“Show me your calendar, your bookshelf and the pics on your phone and I will know EXACTLY what you value, what is important to you and what your true priorities are.”
– Alan Stein, Jr.

Well, I’m not going to show you my camera reel or my calendar, but I will show you my bookshelf.


As for what I’ve been reading lately, here are four books that have made the biggest impression on me.

Impact Players: How to Take the Lead, Play Bigger, and Multiply Your Impact

by Liz Wiseman

Who it’s for
Early and mid-career professionals who want to stand out at work. There’s also a section for senior leaders who want to help their team members become Impact Players. Frankly, everyone should read this book!

What it’s about
Some talented, smart, driven people do exceptional work and make an outsized contribution (“Impact Players”) while other equally talented, smart, driven people do solid or even great work but don’t have the stellar careers they could have had (“Contributors”).

Wiseman explains why this happens and identifies practical, research-based steps you can take to become an Impact Player and put yourself on a fundamentally higher trajectory of performance and career success.

My biggest takeaway
This book is packed with actionable strategies to help you develop the mindset and practices that will help you become an Impact Player – it’s impossible to pick just one. It’s a book I wish I’d had when coming up through the ranks in my career. This sure would have saved time, energy and mental anguish!

Competing in the New World of Work: How Radical Adaptability Separates the Best from the Rest

By Keith Ferrazzi, Kian Gohard and Noel Weyrich

Who it’s for
Leaders who want to help their organizations win in an environment characterized by uncertainty, ambiguity and change.

What it’s about
In a post-pandemic world where things aren’t going back to “normal”, you can’t cling to the old ways of working and expect to succeed as a team or organization. Instead, it’s about adopting a new way of working which Ferrazzi and his team call “Radical Adaptability”.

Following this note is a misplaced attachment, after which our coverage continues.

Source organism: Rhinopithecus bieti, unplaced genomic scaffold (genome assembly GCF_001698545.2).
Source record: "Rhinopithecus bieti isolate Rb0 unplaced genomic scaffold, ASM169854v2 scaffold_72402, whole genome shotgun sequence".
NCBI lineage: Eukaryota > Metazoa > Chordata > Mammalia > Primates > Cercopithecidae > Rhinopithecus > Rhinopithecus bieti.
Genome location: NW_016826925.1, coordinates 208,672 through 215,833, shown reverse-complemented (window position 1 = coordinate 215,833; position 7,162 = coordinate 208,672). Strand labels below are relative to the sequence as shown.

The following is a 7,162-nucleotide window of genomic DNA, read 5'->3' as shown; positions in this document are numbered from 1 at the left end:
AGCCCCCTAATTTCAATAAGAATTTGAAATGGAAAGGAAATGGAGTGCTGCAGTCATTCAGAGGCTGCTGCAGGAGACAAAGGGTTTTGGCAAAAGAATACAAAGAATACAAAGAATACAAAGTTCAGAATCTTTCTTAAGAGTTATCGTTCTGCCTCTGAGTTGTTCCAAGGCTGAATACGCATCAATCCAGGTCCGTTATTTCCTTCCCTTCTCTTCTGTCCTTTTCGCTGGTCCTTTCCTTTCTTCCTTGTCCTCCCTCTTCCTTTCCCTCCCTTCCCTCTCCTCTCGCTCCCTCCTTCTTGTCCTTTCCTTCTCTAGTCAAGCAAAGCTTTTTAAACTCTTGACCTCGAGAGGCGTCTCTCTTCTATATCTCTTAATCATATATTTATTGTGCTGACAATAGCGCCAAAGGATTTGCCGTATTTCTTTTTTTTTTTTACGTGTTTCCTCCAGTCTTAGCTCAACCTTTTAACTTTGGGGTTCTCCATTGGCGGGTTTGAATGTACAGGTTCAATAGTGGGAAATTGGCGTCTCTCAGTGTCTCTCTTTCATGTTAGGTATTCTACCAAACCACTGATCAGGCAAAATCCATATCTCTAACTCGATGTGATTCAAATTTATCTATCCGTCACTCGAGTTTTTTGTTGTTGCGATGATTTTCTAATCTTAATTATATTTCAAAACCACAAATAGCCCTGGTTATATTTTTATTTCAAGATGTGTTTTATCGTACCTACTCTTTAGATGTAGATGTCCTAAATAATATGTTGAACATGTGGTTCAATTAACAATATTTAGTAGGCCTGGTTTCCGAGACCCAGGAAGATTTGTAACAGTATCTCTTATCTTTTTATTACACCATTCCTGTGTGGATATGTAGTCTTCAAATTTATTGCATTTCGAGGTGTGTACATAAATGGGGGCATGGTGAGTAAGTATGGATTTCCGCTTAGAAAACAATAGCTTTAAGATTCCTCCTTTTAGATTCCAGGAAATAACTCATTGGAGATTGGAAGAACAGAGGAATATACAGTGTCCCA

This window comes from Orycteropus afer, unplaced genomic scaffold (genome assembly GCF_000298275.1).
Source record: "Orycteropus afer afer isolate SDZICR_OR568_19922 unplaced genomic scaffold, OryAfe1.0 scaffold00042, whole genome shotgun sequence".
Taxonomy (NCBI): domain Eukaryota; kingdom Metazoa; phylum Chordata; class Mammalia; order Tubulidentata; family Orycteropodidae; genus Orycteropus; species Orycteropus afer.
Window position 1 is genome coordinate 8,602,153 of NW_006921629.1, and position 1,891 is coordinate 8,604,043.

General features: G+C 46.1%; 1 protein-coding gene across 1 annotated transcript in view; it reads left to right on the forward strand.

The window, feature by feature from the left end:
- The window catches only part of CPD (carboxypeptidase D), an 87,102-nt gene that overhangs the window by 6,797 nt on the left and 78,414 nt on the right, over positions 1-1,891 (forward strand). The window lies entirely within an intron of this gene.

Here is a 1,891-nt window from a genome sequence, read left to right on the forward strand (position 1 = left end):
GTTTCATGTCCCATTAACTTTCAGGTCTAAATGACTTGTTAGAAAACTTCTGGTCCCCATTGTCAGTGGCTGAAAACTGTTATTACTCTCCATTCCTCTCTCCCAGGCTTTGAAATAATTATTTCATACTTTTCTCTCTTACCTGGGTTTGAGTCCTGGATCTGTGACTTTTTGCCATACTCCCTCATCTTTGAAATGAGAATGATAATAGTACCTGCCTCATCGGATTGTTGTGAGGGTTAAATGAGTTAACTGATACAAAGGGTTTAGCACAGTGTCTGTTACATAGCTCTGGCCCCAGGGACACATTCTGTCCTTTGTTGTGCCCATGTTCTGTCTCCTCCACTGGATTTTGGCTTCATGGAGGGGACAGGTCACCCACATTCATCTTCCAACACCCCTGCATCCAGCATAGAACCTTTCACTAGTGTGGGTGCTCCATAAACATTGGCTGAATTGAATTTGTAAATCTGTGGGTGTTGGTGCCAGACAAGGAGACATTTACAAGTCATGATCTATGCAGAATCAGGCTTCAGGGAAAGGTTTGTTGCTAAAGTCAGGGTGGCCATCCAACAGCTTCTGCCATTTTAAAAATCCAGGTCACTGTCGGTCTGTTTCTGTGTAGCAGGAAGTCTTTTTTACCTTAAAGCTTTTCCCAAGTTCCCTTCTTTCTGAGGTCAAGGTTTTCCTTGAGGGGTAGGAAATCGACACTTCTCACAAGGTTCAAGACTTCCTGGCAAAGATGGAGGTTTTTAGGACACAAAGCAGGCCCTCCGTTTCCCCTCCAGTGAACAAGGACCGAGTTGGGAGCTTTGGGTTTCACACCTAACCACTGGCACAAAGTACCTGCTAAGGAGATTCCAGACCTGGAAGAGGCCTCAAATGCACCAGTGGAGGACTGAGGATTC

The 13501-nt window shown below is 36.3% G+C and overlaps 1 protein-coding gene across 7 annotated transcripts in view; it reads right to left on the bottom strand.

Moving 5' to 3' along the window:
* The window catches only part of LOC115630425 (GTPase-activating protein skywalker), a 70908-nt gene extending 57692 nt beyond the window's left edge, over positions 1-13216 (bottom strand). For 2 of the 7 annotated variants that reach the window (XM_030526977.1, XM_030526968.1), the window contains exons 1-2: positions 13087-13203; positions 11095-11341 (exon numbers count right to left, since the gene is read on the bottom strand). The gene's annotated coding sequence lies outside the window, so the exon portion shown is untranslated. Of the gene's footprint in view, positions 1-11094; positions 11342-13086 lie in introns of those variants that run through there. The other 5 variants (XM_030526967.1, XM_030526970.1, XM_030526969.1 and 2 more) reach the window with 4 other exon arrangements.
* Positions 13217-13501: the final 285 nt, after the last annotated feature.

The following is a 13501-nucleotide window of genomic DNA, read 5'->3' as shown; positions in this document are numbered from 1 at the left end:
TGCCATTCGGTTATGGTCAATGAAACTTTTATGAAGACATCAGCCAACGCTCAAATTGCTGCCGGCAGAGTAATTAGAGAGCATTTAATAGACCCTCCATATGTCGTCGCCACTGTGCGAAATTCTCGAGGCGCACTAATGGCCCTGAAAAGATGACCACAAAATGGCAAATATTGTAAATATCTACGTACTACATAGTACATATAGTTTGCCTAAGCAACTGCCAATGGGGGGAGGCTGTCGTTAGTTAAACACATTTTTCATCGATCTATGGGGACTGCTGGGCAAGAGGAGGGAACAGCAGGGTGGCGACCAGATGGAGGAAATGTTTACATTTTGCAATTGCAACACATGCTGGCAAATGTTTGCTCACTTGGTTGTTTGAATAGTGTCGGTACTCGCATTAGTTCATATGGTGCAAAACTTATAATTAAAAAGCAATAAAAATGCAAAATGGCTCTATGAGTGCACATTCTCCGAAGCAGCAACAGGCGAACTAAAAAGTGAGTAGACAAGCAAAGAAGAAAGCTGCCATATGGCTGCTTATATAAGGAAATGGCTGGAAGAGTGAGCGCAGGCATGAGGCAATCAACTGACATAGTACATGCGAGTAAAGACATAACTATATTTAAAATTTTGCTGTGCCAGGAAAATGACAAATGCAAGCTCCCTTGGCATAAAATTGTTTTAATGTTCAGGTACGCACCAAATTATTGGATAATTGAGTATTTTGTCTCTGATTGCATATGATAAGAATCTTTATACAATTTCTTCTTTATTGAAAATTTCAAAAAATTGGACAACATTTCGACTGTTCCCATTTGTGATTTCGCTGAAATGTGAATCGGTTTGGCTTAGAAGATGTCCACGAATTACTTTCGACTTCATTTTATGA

Discover the four practices leaders must adopt to master Radical Adaptability, including actionable steps and insights from their research with more than 2,000 leaders during the pandemic.

My biggest takeaway
The common belief that “virtual is suboptimal and in-person is the best way to create connection and innovation” is a misconception. We can achieve greater innovation and include more diversity of thought by adopting the right practices around virtual work. (Check out chapter two for the details!)

The Advantage: Why Organizational Health Trumps Everything Else In Business

by Patrick Lencioni

Who it’s for
Leaders and managers who want to make their organizations better and reduce unnecessary politics, confusion, turnover and unproductive behavior. It’s also useful for aspiring leaders who want to gain insight into what senior management should be thinking about.

What it’s about
Most leaders focus on getting the classic fundamentals right, like strategy, marketing, finance, technology – what Lencioni refers to as the “smart” side of organizations.

But the key to the success of an organization is what Lencioni calls being “healthy” – having minimal politics, minimal confusion, high morale, high productivity, low turnover. He shares his Four Disciplines Model for creating a healthy organization and actionable ways to build it.

My biggest takeaway
What impressed me most was the six questions leaders must be able to answer to give employees the clarity they need, gain alignment and therefore develop Organizational Health. And the answers need to be in plain English, with no jargon, buzzwords or corporate-speak.

The Biggest Bluff: How I Learned to Pay Attention, Master Myself, and Win

By Maria Konnikova

Who it’s for
Anyone interested in a story about an “underdog” who takes on a big challenge and wins against the odds. You don’t have to know anything about poker, although poker players will probably enjoy it too. And it helps if you like to “connect the dots” to your own situation.

What it’s about
This New York Times bestseller is not a classic business book, but more of a “can’t wait to see what happens next” story of Konnikova’s real life experience of transforming herself from journalist to champion poker player.

It’s on my list because it turns out the world of poker has some interesting parallels to the world of work and careers: experiencing imposter syndrome, being a woman in a male-dominated field, the importance of mentors, and dealing with failure, to name a few.

My biggest takeaway
Pay attention. It sounds ridiculously simple, but so much of success and learning how to succeed is simply noticing, observing and, well, paying attention. And attention is an exceptionally rare commodity in these times of distraction.

What’s on your bookshelf?

These books are part of the new reading habit I adopted at the start of the year. While my original commitment was to read 50 pages a day, reality has fallen a bit short of that pace. But the main thing is, I am reading regularly still!

What’s helped me stick to my reading habit is knowing that I need to read enough to be able to make recommendations to others (thank you for helping me stay accountable!).

I’ve also given myself permission to buy whatever books I want to read.

Whether your source is the bookstore, the library or borrowing from someone else, give yourself the gift of knowledge and make time to nourish your mind.

How about you? What have you been reading lately and what will you read next?

Leave a comment and let me know.